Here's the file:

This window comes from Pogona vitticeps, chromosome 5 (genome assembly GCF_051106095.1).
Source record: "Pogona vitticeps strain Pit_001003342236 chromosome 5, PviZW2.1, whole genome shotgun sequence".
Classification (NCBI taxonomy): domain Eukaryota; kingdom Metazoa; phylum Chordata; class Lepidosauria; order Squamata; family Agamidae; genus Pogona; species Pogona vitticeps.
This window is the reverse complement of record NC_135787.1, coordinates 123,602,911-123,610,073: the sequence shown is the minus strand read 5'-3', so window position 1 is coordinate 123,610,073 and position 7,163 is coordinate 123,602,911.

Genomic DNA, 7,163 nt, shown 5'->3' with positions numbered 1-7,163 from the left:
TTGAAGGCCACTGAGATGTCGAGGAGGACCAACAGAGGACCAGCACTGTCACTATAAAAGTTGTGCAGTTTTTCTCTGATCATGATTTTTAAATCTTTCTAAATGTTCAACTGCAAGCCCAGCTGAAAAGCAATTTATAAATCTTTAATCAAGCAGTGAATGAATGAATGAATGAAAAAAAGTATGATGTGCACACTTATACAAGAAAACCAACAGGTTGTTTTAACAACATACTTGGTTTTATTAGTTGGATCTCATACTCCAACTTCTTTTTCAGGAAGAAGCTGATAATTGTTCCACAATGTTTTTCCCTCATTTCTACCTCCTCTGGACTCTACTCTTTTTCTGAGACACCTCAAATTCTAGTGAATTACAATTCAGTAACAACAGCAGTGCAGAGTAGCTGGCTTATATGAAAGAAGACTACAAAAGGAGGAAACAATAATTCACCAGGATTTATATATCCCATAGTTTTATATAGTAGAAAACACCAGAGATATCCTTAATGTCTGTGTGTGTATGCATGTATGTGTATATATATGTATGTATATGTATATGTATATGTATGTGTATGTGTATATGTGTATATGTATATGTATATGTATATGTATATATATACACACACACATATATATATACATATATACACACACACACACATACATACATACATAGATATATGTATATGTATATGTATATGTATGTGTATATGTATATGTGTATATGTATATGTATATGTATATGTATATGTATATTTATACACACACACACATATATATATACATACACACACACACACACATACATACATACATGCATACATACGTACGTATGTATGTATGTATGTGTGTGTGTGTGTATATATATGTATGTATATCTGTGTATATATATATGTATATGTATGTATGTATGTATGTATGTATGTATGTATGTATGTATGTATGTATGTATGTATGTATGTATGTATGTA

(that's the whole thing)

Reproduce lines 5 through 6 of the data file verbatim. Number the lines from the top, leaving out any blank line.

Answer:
Genomic DNA, 7,163 nt, shown 5'->3' with positions numbered 1-7,163 from the left:
TTGAAGGCCACTGAGATGTCGAGGAGGACCAACAGAGGACCAGCACTGTCACTATAAAAGTTGTGCAGTTTTTCTCTGATCATGATTTTTAAATCTTTCTAAATGTTCAACTGCAAGCCCAGCTGAAAAGCAATTTATAAATCTTTAATCAAGCAGTGAATGAATGAATGAATGAAAAAAAGTATGATGTGCACACTTATACAAGAAAACCAACAGGTTGTTTTAACAACATACTTGGTTTTATTAGTTGGATCTCATACTCCAACTTCTTTTTCAGGAAGAAGCTGATAATTGTTCCACAATGTTTTTCCCTCATTTCTACCTCCTCTGGACTCTACTCTTTTTCTGAGACACCTCAAATTCTAGTGAATTACAATTCAGTAACAACAGCAGTGCAGAGTAGCTGGCTTATATGAAAGAAGACTACAAAAGGAGGAAACAATAATTCACCAGGATTTATATATCCCATAGTTTTATATAGTAGAAAACACCAGAGATATCCTTAATGTCTGTGTGTGTATGCATGTATGTGTATATATATGTATGTATATGTATATGTATATGTATGTGTATGTGTATATGTGTATATGTATATGTATATGTATATGTATATATATACACACACACATATATATATACATATATACACACACACACACATACATACATACATAGATATATGTATATGTATATGTATATGTATGTGTATATGTATATGTGTATATGTATATGTATATGTATATGTATATGTATATTTATACACACACACACATATATATATACATACACACACACACACACATACATACATACATGCATACATACGTACGTATGTATGTATGTATGTGTGTGTGTGTGTATATATATGTATGTATATCTGTGTATATATATATGTATATGTATGTATGTATGTATGTATGTATGTATGTATGTATGTATGTATGTATGTATGTATGTATGTATGTATGTA